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3 tax deduction myths that won't die

No, you can't deduct credit card interest (usually), job-hunting clothes or commuting costs. But people keep thinking they can.

By MSN Money Partner Feb 10, 2012 1:57PM

This post is from Jacoba Urist at Wise Bread.

 

http://www.wisebread.com/I spent a fair share of my mid-20s lugging around a two-volume set of the Internal Revenue Code to class every day (picture a small woman with two encyclopedia-size bricks on the subway), so I know firsthand just how overwhelming our tax laws can seem.

 

Every tax season, people ask me about the same mythical deductions -- stuff they feel they ought to be able to deduct on their tax returns, even though the government doesn't exactly see eye-to-eye with them. It pays to take a look at these three common points of confusion before filing.

 

Can I deduct my personal credit card interest?

 

Nope, unfortunately not. When you make personal charges on your plastic -- like going out to eat, trips to the grocery store or Disneyland, really any of the expenses you associate with your daily life -- the interest is never deductible.

Here's the source of the misunderstanding. You used to be able to deduct credit card interest. But you can thank President Ronald Reagan and Congress (Democrats and Republicans alike) for eliminating the interest deduction for consumer loans, which includes your MasterCard or Visa. They believed that consumer-interest deductions generally encouraged folks to overspend and over-borrow, so they changed the law.

 

People may also be confused because you often can deduct the interest that you pay on the business expenses you put on your credit card.

 

A note of caution: If you are self-employed or run your own shop, I always recommend having a separate credit card for business purposes (or else it's nearly impossible to calculate which portion of the interest is deductible).

 

Can I deduct my new interview suit or work clothes?

 

Here's another one I get all the time, especially in the current job market when so many people are out there pounding the pavement and the cost of getting your foot in the door adds up pretty quickly.                   

 

The tax laws are a little tricky here. You can't deduct your new interview outfit (on the theory that you could also wear it for personal use, like to a cocktail party, wedding, date or any other event where you want to look pulled together). And you can't deduct the cost of your ordinary, run-of-the-mill work clothes, either. Think: no deduction for things I could otherwise wear out in public anyway -- normal pants, dresses, skirts, shirt -- even if you work at a clothing store that asks you to dress nicely while you're on the clock.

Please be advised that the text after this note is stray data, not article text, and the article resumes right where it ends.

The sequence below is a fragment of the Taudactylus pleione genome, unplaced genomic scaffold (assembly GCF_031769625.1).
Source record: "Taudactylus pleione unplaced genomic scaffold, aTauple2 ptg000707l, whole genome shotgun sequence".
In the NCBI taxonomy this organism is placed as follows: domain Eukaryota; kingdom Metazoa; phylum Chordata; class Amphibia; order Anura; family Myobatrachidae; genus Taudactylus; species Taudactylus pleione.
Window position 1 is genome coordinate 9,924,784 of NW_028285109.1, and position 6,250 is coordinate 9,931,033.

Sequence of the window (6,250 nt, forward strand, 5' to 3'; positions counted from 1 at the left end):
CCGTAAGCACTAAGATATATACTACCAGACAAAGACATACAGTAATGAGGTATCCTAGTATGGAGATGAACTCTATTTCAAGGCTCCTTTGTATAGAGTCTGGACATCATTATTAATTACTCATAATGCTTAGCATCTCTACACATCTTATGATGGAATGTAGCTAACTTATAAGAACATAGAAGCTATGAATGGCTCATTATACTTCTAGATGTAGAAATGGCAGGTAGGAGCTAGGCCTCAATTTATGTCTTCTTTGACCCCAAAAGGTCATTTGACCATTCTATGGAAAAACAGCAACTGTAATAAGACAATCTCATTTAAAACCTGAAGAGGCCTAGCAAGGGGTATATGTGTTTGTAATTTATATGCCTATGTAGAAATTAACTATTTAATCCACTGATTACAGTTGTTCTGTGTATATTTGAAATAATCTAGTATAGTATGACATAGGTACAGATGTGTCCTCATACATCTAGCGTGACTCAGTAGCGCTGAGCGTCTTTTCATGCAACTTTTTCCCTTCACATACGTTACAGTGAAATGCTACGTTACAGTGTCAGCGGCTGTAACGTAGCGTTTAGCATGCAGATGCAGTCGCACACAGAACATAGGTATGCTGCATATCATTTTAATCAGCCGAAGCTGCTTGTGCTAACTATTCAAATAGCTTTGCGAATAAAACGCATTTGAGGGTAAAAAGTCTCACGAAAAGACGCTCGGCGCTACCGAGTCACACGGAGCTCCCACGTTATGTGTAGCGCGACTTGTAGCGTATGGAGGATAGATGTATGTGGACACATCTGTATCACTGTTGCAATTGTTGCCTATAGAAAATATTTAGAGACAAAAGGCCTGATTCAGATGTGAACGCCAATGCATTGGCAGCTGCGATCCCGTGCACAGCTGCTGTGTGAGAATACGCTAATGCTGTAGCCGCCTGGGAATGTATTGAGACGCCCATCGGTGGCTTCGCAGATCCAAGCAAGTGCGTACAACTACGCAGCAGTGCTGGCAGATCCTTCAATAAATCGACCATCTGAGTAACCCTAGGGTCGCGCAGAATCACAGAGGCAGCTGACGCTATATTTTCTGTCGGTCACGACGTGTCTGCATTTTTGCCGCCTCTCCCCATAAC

But there is some good news. While your fancy interview suit is off-limits, you may be able to deduct some of the expenses you rack up looking for a job, like the amount you pay to an employment service and the cost of preparing and sending out all those resumes.

 

There is a clothing deduction exception if you wear a specialized uniform to work and it's not suitable for everyday life. (How many UPS guys are going to whip out their uniforms to wear around town on their day off?)

 

Can I deduct my commuting costs?

 

Again, this one is a no-go for the Internal Revenue Service. You can't deduct the cost of commuting from your house to your job, on the theory that you choose where you want to live in relation to your workplace and the time in your car or on the train is personal.

 

But of course, because it's the tax code, there is an exception. People who are self-employed with a home office may be able to write off some of the costs of traveling between their residence and another location where they have work-related business. You may also be able to deduct the costs of going from your job (wherever you work) to other work-related meetings and outings.

 

My advice? Sit down with an accountant or tax professional if you plan on deducting these kinds of costs on your return, so you can make sure you're calculating everything properly.

 

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